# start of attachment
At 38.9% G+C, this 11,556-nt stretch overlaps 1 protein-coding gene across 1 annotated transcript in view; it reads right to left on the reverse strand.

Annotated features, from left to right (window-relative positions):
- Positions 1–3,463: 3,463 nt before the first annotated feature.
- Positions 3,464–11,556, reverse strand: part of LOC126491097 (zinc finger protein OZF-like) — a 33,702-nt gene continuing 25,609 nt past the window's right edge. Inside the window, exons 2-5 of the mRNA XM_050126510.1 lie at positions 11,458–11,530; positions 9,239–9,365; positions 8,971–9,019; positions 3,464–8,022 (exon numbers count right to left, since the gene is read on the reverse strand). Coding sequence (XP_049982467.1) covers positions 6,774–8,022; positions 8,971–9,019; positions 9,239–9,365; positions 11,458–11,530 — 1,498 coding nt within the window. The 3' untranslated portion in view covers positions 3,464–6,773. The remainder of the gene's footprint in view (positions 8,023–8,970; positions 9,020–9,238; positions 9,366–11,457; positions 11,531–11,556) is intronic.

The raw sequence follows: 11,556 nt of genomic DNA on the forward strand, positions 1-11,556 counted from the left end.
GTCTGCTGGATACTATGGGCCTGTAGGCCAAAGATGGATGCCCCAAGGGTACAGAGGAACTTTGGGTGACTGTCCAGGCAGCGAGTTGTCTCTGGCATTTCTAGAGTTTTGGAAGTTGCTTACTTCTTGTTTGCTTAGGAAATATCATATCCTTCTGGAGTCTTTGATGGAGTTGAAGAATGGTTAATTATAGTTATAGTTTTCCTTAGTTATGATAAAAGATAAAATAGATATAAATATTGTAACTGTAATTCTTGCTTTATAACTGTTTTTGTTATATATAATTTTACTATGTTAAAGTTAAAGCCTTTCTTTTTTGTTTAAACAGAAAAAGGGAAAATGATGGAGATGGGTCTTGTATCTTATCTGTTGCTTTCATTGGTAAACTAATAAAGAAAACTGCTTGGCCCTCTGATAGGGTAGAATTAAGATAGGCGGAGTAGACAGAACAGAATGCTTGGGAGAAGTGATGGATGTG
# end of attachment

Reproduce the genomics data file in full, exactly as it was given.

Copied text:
At 38.9% G+C, this 11,556-nt stretch overlaps 1 protein-coding gene across 1 annotated transcript in view; it reads right to left on the reverse strand.

Annotated features, from left to right (window-relative positions):
- Positions 1–3,463: 3,463 nt before the first annotated feature.
- Positions 3,464–11,556, reverse strand: part of LOC126491097 (zinc finger protein OZF-like) — a 33,702-nt gene continuing 25,609 nt past the window's right edge. Inside the window, exons 2-5 of the mRNA XM_050126510.1 lie at positions 11,458–11,530; positions 9,239–9,365; positions 8,971–9,019; positions 3,464–8,022 (exon numbers count right to left, since the gene is read on the reverse strand). Coding sequence (XP_049982467.1) covers positions 6,774–8,022; positions 8,971–9,019; positions 9,239–9,365; positions 11,458–11,530 — 1,498 coding nt within the window. The 3' untranslated portion in view covers positions 3,464–6,773. The remainder of the gene's footprint in view (positions 8,023–8,970; positions 9,020–9,238; positions 9,366–11,457; positions 11,531–11,556) is intronic.

The raw sequence follows: 11,556 nt of genomic DNA on the forward strand, positions 1-11,556 counted from the left end.
GTCTGCTGGATACTATGGGCCTGTAGGCCAAAGATGGATGCCCCAAGGGTACAGAGGAACTTTGGGTGACTGTCCAGGCAGCGAGTTGTCTCTGGCATTTCTAGAGTTTTGGAAGTTGCTTACTTCTTGTTTGCTTAGGAAATATCATATCCTTCTGGAGTCTTTGATGGAGTTGAAGAATGGTTAATTATAGTTATAGTTTTCCTTAGTTATGATAAAAGATAAAATAGATATAAATATTGTAACTGTAATTCTTGCTTTATAACTGTTTTTGTTATATATAATTTTACTATGTTAAAGTTAAAGCCTTTCTTTTTTGTTTAAACAGAAAAAGGGAAAATGATGGAGATGGGTCTTGTATCTTATCTGTTGCTTTCATTGGTAAACTAATAAAGAAAACTGCTTGGCCCTCTGATAGGGTAGAATTAAGATAGGCGGAGTAGACAGAACAGAATGCTTGGGAGAAGTGATGGATGTG